This week, I will address a few questions that I have received by email or have been posted on the Dolan Law Firm’s Facebook page, and tell you about a scholarship program we have launched.
With the presidential and statewide election next Tuesday, I have been asked how California’s “Time Off To Vote” law works.
California Elections Code Section 1400 mandates that an employer must provide an employee time off to vote if the employee does not have sufficient time outside of working hours to vote. The intent of the law is to provide an opportunity to vote to workers who would not be able to because of work.
An employee can be given as much time as he or she needs in order to vote, but the employer is obligated to pay only a maximum of two hours of wages. Importantly, you may not automatically take the time off to vote and expect to be paid. You must first notify your employer at least two working days prior to the election of your need for time off to vote. Furthermore, the employer is allowed to require that the time to taken off occur at the beginning or end of your shift.
Don’t delay in submitting your request if you need time off. Also, keep in mind that it is a lengthy ballot in San Francisco this year, which will likely lead to long lines at polling locations during peak voting hours. Make sure you allocate enough time to vote.
A reader recently asked me about the legality of her employer paying her less than a male employee with the same duties and educational background as her. In my column two weeks ago, I explained that on Jan. 1, 2016, the California Fair Pay Act went into effect and significantly expanded the California Equal Pay Act, the state’s law against gender pay inequality. Under the law, employers must pay men and women equally for performing “substantially similar” work under similar working conditions.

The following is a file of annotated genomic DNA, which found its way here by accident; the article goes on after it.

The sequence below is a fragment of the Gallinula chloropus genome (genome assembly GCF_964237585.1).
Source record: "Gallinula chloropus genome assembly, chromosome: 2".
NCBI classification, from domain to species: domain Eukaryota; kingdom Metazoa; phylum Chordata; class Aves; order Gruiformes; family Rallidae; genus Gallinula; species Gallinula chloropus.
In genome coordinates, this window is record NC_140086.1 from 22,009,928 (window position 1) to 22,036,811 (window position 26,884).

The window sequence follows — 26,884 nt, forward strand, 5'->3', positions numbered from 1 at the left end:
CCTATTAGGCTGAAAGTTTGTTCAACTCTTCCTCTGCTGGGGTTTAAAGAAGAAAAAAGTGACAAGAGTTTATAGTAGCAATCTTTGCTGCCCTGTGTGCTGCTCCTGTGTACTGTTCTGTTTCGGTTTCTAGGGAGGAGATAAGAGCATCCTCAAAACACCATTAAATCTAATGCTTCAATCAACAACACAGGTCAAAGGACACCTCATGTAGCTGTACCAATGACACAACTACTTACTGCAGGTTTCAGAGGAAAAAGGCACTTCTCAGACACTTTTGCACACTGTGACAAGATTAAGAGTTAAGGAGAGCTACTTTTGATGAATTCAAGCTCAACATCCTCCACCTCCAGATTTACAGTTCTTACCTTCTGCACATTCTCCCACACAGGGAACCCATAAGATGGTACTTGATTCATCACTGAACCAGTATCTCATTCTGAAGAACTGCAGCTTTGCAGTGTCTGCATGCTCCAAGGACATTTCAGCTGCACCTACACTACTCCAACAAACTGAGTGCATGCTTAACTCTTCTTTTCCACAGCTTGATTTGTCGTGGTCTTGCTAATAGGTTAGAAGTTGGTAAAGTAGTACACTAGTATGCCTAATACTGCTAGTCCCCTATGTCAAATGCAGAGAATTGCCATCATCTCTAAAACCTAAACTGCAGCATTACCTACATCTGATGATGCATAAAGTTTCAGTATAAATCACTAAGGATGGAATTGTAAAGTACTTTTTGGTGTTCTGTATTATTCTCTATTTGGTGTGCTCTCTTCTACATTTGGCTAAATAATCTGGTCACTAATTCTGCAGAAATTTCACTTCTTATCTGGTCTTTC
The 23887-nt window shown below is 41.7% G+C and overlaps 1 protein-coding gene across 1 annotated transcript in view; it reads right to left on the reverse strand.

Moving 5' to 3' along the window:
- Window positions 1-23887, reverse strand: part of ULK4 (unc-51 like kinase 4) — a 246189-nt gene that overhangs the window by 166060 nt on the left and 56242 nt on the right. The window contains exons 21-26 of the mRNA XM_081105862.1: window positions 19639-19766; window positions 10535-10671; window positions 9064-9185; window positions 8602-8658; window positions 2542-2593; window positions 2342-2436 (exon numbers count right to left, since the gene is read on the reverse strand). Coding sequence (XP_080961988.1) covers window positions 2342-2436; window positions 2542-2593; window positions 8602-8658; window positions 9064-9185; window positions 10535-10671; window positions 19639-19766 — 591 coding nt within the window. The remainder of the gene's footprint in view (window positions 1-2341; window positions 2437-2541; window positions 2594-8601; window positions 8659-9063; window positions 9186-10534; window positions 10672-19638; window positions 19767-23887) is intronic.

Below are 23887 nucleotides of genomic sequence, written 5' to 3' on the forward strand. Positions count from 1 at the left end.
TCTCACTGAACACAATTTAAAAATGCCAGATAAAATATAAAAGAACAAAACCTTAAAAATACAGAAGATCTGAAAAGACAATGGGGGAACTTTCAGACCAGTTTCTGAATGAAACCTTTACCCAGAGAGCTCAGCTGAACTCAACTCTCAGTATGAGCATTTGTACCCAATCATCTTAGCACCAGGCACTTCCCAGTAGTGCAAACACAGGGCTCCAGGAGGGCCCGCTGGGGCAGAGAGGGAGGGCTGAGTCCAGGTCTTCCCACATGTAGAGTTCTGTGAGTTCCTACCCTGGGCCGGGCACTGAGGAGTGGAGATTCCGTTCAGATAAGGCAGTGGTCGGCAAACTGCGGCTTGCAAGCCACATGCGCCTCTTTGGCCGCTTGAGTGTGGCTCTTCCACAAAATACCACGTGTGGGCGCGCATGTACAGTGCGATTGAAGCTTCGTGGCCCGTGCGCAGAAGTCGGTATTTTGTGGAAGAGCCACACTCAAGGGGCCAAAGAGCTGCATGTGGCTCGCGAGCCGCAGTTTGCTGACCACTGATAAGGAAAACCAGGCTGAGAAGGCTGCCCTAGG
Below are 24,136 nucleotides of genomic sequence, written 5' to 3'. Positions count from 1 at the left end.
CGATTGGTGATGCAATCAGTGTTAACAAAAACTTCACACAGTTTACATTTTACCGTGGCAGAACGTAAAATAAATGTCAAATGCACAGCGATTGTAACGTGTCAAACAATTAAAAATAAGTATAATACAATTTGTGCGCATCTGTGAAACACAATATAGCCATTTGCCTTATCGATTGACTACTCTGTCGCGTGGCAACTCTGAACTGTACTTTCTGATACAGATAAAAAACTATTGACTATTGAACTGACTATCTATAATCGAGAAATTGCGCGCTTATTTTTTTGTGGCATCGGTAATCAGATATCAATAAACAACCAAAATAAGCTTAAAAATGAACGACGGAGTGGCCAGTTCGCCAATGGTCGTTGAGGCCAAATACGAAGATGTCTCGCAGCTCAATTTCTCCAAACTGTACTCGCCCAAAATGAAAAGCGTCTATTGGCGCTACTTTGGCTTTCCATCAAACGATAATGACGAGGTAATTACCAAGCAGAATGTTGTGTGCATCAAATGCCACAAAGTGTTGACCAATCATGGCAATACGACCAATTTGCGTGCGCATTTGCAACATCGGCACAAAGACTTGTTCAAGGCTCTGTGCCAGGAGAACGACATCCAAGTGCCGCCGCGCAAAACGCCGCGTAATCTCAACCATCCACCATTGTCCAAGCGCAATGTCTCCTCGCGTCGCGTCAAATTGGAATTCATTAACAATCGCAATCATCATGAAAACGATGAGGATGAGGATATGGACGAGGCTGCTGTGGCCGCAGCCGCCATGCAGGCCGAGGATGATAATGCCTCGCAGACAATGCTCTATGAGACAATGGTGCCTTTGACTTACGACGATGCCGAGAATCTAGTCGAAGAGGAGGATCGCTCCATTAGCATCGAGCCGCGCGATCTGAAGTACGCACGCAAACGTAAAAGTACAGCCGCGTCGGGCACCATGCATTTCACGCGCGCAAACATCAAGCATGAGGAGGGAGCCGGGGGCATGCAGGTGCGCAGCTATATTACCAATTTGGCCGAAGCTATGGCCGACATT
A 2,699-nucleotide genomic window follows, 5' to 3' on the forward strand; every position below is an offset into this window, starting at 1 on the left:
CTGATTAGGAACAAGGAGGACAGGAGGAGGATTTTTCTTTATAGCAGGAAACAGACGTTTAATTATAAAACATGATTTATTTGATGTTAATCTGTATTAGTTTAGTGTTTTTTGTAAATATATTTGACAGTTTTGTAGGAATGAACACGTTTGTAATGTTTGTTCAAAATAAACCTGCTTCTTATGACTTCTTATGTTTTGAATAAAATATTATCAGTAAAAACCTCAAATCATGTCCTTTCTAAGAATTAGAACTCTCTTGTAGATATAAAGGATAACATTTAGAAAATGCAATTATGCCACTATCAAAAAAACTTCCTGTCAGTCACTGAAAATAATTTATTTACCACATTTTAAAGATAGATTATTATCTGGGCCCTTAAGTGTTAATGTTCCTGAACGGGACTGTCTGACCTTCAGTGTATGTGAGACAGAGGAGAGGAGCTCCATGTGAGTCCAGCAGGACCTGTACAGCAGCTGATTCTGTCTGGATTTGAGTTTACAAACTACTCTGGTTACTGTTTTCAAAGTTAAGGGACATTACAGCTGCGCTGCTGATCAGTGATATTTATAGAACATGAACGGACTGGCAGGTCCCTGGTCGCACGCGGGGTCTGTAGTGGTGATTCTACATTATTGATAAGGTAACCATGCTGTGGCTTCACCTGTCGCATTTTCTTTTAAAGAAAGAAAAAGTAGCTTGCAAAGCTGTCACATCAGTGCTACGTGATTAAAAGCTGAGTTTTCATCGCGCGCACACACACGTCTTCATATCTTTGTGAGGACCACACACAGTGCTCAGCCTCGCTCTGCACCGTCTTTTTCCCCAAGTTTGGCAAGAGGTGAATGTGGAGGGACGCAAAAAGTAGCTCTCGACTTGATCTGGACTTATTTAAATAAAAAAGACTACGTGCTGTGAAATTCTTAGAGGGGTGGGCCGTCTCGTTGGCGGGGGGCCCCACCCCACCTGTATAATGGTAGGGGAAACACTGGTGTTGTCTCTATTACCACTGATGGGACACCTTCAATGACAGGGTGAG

I recieved a follow up question, asking if the law prohibits pay inequality among employees of different races or ethnicities. The answer is yes.
On Sept. 30, 2016, Gov. Jerry Brown signed Senate Bill 1063 into law. The legislation amended the Equal Pay Act to prohibit employers from paying employees a wage rate less than the rate paid to employees of a different race or ethnicity for substantially similar work. Exceptions for pay differentials are permitted. However, the employer must prove the different wage is due specific factors not based or linked to race or ethnicity and consistent with an overriding legitimate business purpose.
Another reader asked if employers may discourage employees from sharing their salary information. This is widespread in the workplace and illegal. California Labor Code Section 232 prohibits an employer from requiring an employee to refrain from disclosing the amount of his or her wages or discharging, formally disciplining or otherwise discriminating against an employee who discloses the amount of his or her wages.
I also wish to announce that we have created the Dolan Law Firm Justice Empowerment Scholarship for college students with passion for justice. One $2,500 scholarship will be given to a current U.S. college student. Applicants are required to create a short video on the topic of justice and post the video on YouTube by Jan. 6, 2017.
Through the Justice Empowerment Scholarship, we want to encourage students to advance the cause of social justice. We also hope that the videos applicants submit will inspire other young persons across America to strive for social justice in their communities. For details on how to apply for the scholarship, visit www.dolanlawfirm.com/about-us/scholarship.
Finally, thank you San Francisco Examiner’s readers for honoring my law firm with the 2016 Examiner Readers’ Choice Best Law Firm award. At the Dolan Law Firm, our job is stand up for those who otherwise would have no access to the courthouse. We take great pride in obtaining justice for our clients and holding the powerful accountable. I am extremely grateful to all persons that voted for my firm.